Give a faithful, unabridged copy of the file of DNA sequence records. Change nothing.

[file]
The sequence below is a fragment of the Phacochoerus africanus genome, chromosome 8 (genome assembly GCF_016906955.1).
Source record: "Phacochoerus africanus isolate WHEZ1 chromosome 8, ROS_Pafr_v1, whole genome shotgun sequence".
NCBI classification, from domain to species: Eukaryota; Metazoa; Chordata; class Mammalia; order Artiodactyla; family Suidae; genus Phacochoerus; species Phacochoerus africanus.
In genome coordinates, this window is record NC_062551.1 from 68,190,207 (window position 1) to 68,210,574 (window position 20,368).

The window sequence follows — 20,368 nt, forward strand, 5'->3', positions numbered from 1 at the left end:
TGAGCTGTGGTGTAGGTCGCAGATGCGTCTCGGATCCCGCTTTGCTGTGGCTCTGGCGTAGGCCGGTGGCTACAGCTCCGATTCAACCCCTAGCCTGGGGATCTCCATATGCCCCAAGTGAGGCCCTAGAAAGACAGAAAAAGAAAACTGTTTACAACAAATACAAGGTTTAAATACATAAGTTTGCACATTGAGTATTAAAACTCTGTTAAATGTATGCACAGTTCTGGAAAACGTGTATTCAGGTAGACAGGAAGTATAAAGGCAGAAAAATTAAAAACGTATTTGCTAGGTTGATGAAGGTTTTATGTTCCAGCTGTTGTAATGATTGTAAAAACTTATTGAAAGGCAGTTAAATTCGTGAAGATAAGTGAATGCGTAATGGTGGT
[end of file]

The sequence below is a fragment of the Phacochoerus africanus genome, chromosome 8 (genome assembly GCF_016906955.1).
Source record: "Phacochoerus africanus isolate WHEZ1 chromosome 8, ROS_Pafr_v1, whole genome shotgun sequence".
NCBI classification, from domain to species: Eukaryota; Metazoa; Chordata; class Mammalia; order Artiodactyla; family Suidae; genus Phacochoerus; species Phacochoerus africanus.
In genome coordinates, this window is record NC_062551.1 from 68,190,207 (window position 1) to 68,210,574 (window position 20,368).

The window sequence follows — 20,368 nt, forward strand, 5'->3', positions numbered from 1 at the left end:
TGAGCTGTGGTGTAGGTCGCAGATGCGTCTCGGATCCCGCTTTGCTGTGGCTCTGGCGTAGGCCGGTGGCTACAGCTCCGATTCAACCCCTAGCCTGGGGATCTCCATATGCCCCAAGTGAGGCCCTAGAAAGACAGAAAAAGAAAACTGTTTACAACAAATACAAGGTTTAAATACATAAGTTTGCACATTGAGTATTAAAACTCTGTTAAATGTATGCACAGTTCTGGAAAACGTGTATTCAGGTAGACAGGAAGTATAAAGGCAGAAAAATTAAAAACGTATTTGCTAGGTTGATGAAGGTTTTATGTTCCAGCTGTTGTAATGATTGTAAAAACTTATTGAAAGGCAGTTAAATTCGTGAAGATAAGTGAATGCGTAATGGTGGT